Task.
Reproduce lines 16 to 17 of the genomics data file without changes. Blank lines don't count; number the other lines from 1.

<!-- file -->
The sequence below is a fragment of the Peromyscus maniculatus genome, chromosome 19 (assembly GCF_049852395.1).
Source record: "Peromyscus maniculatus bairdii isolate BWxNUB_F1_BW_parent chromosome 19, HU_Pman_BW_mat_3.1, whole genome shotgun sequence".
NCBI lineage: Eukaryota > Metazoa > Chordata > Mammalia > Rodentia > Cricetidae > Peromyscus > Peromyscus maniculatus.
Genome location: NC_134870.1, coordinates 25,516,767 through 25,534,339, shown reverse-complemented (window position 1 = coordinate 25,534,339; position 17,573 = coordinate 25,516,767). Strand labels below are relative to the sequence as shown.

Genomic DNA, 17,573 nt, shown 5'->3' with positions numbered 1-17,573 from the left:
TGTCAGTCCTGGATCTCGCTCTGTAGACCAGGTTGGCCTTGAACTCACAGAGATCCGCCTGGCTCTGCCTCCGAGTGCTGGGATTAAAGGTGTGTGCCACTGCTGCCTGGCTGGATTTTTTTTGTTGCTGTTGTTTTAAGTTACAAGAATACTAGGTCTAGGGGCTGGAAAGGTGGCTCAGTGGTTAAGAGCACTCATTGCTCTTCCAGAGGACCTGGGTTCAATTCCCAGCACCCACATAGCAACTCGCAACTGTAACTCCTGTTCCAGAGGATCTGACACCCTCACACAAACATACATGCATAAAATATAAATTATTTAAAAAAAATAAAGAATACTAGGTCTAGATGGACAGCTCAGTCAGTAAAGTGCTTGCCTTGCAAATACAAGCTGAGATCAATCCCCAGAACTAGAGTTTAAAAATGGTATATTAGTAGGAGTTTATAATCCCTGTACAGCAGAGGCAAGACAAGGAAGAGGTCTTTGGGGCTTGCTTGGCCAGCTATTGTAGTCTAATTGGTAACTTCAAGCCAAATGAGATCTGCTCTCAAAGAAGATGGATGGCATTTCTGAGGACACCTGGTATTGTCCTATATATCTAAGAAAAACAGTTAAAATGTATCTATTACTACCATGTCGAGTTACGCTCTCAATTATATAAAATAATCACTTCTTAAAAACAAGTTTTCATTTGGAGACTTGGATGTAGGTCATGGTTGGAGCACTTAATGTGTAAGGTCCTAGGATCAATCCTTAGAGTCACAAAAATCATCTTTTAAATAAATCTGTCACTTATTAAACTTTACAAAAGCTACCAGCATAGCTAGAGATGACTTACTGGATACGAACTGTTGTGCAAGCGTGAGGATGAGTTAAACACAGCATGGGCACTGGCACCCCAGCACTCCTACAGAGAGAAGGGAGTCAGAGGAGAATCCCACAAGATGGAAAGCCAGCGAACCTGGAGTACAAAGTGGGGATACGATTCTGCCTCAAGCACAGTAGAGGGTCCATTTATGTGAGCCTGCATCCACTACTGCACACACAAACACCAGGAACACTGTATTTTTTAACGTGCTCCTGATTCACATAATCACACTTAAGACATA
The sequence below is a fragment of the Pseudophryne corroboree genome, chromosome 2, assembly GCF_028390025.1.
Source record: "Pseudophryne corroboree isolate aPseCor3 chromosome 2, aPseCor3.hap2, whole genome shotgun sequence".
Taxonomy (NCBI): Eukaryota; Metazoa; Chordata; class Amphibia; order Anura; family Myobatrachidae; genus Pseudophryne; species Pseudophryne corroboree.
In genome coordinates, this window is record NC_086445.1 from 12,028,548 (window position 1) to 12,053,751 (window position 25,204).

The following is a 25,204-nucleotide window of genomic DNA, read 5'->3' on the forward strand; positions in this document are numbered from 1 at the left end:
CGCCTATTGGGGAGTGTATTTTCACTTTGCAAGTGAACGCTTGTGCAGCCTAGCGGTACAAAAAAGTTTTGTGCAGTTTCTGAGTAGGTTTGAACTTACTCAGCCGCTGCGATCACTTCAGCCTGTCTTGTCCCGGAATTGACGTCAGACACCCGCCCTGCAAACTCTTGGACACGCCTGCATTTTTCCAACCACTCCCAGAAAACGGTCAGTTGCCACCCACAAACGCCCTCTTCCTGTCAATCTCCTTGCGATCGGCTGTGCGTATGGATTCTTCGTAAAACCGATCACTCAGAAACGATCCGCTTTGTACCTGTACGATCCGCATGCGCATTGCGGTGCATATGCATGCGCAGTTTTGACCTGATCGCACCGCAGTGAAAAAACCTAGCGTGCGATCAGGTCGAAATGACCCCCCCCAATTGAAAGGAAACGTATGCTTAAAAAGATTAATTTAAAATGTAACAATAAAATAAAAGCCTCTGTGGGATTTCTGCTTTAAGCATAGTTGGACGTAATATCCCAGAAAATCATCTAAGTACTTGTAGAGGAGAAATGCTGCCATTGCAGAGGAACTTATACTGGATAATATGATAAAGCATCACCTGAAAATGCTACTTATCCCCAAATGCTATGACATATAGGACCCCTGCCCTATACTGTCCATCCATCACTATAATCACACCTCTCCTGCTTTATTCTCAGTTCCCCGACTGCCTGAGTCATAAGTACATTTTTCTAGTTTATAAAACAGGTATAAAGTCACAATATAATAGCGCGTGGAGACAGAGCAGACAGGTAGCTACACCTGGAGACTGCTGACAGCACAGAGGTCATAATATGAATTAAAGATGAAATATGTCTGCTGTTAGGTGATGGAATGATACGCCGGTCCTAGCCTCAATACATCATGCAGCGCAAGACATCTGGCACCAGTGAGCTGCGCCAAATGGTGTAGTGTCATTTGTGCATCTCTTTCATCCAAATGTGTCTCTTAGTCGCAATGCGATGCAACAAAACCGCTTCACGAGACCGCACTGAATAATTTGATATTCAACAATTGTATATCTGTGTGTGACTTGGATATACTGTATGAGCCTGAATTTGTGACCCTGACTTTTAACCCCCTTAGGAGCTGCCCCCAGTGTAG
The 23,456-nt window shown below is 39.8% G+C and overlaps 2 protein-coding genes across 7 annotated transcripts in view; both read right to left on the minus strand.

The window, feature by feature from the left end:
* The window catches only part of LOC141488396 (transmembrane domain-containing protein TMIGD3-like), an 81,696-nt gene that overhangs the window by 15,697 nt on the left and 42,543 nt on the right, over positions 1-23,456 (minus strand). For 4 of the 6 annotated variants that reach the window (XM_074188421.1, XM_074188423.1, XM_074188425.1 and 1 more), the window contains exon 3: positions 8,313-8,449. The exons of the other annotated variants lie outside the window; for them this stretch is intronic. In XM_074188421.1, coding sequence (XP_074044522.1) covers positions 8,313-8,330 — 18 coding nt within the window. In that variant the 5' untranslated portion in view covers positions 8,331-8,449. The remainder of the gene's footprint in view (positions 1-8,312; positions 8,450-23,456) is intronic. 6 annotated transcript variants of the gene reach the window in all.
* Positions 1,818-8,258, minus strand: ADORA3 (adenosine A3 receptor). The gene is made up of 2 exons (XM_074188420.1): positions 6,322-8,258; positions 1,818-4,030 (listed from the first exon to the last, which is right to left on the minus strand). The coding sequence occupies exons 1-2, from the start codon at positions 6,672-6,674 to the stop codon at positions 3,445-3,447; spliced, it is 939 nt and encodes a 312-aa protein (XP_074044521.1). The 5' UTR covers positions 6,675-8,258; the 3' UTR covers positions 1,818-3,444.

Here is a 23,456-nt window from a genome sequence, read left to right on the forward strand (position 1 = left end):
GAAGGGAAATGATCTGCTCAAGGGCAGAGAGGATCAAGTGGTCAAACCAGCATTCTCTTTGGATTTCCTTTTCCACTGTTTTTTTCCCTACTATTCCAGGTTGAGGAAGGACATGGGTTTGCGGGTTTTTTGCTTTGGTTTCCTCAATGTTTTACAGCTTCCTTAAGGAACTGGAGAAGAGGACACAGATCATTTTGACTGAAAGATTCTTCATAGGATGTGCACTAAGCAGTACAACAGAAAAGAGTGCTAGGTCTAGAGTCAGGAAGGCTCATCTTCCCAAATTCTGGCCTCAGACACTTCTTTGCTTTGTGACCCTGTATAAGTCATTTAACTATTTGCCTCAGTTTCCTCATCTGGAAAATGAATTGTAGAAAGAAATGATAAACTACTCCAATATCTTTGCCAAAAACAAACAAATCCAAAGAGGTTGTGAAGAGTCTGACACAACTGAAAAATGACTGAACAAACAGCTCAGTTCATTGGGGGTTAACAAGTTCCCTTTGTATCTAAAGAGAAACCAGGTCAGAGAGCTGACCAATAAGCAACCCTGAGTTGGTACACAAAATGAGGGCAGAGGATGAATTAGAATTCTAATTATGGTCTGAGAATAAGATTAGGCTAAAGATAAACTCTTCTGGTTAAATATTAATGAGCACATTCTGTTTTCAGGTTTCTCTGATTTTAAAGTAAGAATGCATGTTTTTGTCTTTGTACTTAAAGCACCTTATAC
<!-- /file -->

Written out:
* Positions 1,818-8,258, minus strand: ADORA3 (adenosine A3 receptor). The gene is made up of 2 exons (XM_074188420.1): positions 6,322-8,258; positions 1,818-4,030 (listed from the first exon to the last, which is right to left on the minus strand). The coding sequence occupies exons 1-2, from the start codon at positions 6,672-6,674 to the stop codon at positions 3,445-3,447; spliced, it is 939 nt and encodes a 312-aa protein (XP_074044521.1). The 5' UTR covers positions 6,675-8,258; the 3' UTR covers positions 1,818-3,444.

Here is a 23,456-nt window from a genome sequence, read left to right on the forward strand (position 1 = left end):